Being awarded the NEA grant was a truly wonderful and unexpected honor. In addition to being a poet, I have worked for 18 years full-time as a 911 paramedic in New York City's Times Square area, a job which is very rewarding but physically and mentally stressful. Two years ago I went part-time, both to get a break from the streets and to spend more time writing. This grant for me is a grant of time - time to spend writing and not have to worry about making money.
The work that these poems are taken from is a series of 113 linked poems called, Toilers of the Sea. It is a series about extinction and vanishing, something I have seen a lot of in my work, but also in the world outside my own personal experience. It seems to me that each thing that vanishes from this world - whether an animal, a person, or even a language or memory, takes with it something special. A curious characteristic or way of being that belongs only to it.
In the section that is shown here, I was thinking of my great-great-grandmother, who came to America as an eighteen year old Salvationist in the late 1800s. I thought about her leaving all that she knew, coming to a new world, and never seeing the world she left again. Then I realized that she had probably seen the passenger pigeon, and that was what inspired the poem, "The Interior of the Abyss, suddenly revealed". The information about extinct birds I learned from a beautiful book called, The Doomsday Book of Animals, by David Day, which is sadly out of print, but can still be found at used bookstores.
from "Toilers of the Sea"
Excerpt from First Part, Book VI: The Drunken Steersman and the Sober Captain
III. Conversations Interrupted
Got to drown you, huh
You don't drown got to burn you up with infernal fire, huh
You don't burn got to freeze you in the rings of Saturn, huh
You don't freeze got to smite you till you shatter shatter
Got to cover you with boils, huh
Got to afflict you with lice, got to rampage on your wife
Got to send you off into the wilderness, huh
Got to send you off into the wilderness, huh
In the past is a garden.
In the garden is a tree.
In the tree is a fruit.
In the fruit is a seed.
In the seed is a world.
IV. Captain Clubin displays all his great Qualities
In the world is a past.
The wind is cold.
The candle flickers.
Her skirts are filthy
And filled with pomegranates.
A thousand upon thousand upon thousand years gone
And still men dream of her
In the rush of the wind
The flap-flap of a nighthawk's wing
To become an astonishment. A hissing.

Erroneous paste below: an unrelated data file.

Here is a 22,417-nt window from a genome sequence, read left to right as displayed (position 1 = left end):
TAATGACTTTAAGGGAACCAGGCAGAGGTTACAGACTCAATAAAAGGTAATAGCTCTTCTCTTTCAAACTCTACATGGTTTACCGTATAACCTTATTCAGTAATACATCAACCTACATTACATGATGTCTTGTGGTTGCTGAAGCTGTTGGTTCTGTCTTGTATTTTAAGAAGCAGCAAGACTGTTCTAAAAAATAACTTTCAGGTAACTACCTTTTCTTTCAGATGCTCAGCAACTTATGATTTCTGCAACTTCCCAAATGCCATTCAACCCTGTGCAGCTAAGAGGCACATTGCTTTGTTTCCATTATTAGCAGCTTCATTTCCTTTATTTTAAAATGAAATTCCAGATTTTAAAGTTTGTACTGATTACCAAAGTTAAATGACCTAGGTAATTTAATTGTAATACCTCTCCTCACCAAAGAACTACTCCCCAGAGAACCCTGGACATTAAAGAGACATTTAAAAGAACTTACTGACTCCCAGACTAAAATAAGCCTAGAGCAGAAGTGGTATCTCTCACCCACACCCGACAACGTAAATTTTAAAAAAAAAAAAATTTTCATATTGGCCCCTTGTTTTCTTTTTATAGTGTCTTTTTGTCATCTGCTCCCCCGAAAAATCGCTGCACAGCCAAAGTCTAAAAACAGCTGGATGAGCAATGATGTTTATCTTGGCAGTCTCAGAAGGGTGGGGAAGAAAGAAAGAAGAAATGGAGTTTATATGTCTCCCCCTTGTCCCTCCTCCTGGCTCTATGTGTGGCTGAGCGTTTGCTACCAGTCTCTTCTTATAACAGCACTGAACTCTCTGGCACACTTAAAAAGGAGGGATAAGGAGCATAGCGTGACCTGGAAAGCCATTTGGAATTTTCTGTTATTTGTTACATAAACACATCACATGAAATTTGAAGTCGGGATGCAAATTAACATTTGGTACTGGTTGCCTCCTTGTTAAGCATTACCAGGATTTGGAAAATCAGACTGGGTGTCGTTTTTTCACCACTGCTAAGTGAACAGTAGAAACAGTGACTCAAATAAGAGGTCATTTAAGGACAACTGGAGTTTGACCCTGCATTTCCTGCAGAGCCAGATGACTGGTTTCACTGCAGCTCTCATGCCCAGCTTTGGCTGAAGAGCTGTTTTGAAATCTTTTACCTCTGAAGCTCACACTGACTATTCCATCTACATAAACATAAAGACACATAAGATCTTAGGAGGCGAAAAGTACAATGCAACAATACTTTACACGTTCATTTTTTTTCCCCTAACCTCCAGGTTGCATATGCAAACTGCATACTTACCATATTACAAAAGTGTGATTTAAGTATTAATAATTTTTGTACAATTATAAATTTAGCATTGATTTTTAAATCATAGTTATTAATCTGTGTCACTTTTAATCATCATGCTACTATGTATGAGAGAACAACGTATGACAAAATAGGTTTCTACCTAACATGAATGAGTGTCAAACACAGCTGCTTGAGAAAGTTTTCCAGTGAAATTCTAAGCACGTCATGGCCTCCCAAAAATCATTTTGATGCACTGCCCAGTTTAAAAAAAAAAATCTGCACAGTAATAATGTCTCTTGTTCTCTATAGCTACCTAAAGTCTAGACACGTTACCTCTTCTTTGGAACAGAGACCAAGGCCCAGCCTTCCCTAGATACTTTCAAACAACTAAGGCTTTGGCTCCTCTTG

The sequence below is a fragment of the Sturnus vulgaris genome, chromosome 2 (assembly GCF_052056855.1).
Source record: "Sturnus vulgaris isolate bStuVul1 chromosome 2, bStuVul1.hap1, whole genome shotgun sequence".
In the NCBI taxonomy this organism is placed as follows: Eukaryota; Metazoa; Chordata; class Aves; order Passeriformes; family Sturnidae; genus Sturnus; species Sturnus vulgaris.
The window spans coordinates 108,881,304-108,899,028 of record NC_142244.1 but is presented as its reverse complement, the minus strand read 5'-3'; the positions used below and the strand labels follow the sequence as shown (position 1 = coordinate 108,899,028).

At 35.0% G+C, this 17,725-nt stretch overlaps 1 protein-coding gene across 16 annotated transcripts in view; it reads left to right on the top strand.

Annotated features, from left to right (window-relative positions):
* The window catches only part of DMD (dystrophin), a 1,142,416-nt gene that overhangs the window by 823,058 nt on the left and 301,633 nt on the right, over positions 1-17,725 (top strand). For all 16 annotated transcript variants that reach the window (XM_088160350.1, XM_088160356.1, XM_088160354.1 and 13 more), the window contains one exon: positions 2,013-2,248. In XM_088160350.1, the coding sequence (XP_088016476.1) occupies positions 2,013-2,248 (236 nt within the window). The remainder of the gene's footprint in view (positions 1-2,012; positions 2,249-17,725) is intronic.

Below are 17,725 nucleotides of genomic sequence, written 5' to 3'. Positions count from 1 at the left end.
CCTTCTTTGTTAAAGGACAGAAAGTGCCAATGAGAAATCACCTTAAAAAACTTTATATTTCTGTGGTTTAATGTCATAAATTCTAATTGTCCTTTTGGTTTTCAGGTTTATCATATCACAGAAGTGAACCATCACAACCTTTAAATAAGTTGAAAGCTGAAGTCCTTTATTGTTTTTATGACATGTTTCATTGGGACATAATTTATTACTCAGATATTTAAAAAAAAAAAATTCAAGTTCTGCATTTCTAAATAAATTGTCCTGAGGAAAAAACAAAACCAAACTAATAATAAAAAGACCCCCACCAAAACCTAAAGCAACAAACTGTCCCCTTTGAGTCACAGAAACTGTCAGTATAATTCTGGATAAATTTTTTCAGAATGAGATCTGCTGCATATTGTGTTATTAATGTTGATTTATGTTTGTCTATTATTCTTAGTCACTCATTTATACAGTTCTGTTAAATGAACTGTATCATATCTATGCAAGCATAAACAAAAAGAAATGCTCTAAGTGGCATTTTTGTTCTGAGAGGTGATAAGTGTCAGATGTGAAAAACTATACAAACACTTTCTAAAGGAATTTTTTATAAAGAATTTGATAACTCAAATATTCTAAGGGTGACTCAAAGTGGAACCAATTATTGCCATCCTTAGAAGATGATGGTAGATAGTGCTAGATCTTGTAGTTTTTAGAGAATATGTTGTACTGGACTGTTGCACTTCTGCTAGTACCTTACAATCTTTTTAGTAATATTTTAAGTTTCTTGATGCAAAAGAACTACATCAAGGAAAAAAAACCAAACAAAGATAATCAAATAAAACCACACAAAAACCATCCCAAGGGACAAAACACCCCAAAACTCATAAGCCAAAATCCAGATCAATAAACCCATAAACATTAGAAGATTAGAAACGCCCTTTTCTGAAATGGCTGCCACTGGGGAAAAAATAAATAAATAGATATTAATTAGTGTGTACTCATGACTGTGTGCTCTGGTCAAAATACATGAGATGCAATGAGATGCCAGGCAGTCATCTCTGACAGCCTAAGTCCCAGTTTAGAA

. . . out of this garden you must get . . .
To become an astonishment. A fire in the bones.
Get ye to the racetrack, girlie. That's where the sinners are.
V. Clubin reaches the Crowning-point of Glory
Is it strange, then, for a woman to yearn to burn? Not in a
Lake of fire, but as a lake of fire.
A hearth in a kitchen
In a town in a land in a world.
A man's heart can just be a chunk of flesh
The heart of a carrion crow, the heart of a goose.
A woman's heart is the remnant of a Beltain fire
Lit not by a match but by a rotating wheel
I loved everything I saw.
My eyes weren't flesh, but whirlpools
Spirals, spirals down into the light.
I shall say now what I loved:
I loved the great bird wanderers
The kingbirds, the killdeer, the marshhawks.
I loved what the earth gave me, thorn apple and
Bitter plum, chokeberry, wild white indigo. I loved the swales
And the wallows, the tattered snipe nests
Nestled in saltgrass.
A woman's heart is a grass fire
Out by the racetrack where the sinners are
The flap-flap of a tent
In the evening dews and damps
The call of a bugle
The dim and flaring lamps
VI. The Interior of the Abyss suddenly revealed
1. Birds who became extinct before she was born:
The Elephant Bird (extinct c. 1700)
Whose enormous eggs were often stolen by sailors as curios
The Giant Moa (extinct c. 1850)
A fierce denizen of the New Zealand grasslands
The Reunion Solitaire (extinct c. 1780)
When captured made no sound, but shed tears
The Tanna Dove (extinct c. 1800)
Lived on wild nutmeg, and had strangely yellow eyes
The Blue Dove of St. Helena (extinct c. 1775)
So little is known of this species, no name has yet been assigned
The Great Auk (extinct c. 1844)
Were slaughtered by being hurled alive into huge bonfires
The Tahitian Sandpiper (extinct c. 1800)
A shy white-winged wader
The Painted Vulture (extinct c. 1800)
Feasted on the carcasses of reptiles roasted in the grass fires
The Rodriguez Little Owl (extinct c. 1850)
Whose lonely, twisting cry foretold fair weather
The Mascerent Parrot (extinct c. 1840)
The last Mascerent Parrot died in the garden of the King of Bavaria
The Leguat's Rail (extinct c. 1700)
This whistler exhibited a morbid fascination with the color red
2. Birds who became extinct during her lifetime
The Passenger Pigeon (extinct c. 1914)
Traveled in huge columns that coiled across the sun
The Bonin Wood Pigeon (extinct c. 1900)
Noted for its metallic, golden purple feathers
The Choiseul Crested Pigeon (extinct c. 1910)
Inhabited remote cloud forests
The Guadalupe Storm Petrel (extinct c. 1911)
Was believed to embody the souls of drowned sailors
The Quelili (extinct c. 1900)
Made a curious gabbling noise when riled
The Laughing Owl (extinct c. 1900)
Lived in cracks in the limestone cliffs, and laughed on rainy nights
The Carolina Parakeet (extinct c. 1910)
The only parrot native to the United States
The Puerto Rican Conure (extinct c. 1892)
Fed in the corn fields, and nested in hollow trees
The Heath Hen (extinct c. 1932)
Mated and traveled in groups of several thousand
The Guadalupe Flicker (extinct c. 1906)
Made a low chuckling sound while mating
The Chatham Island Bellbird (extinct c. 1906)
Whose beautiful song sounded like bells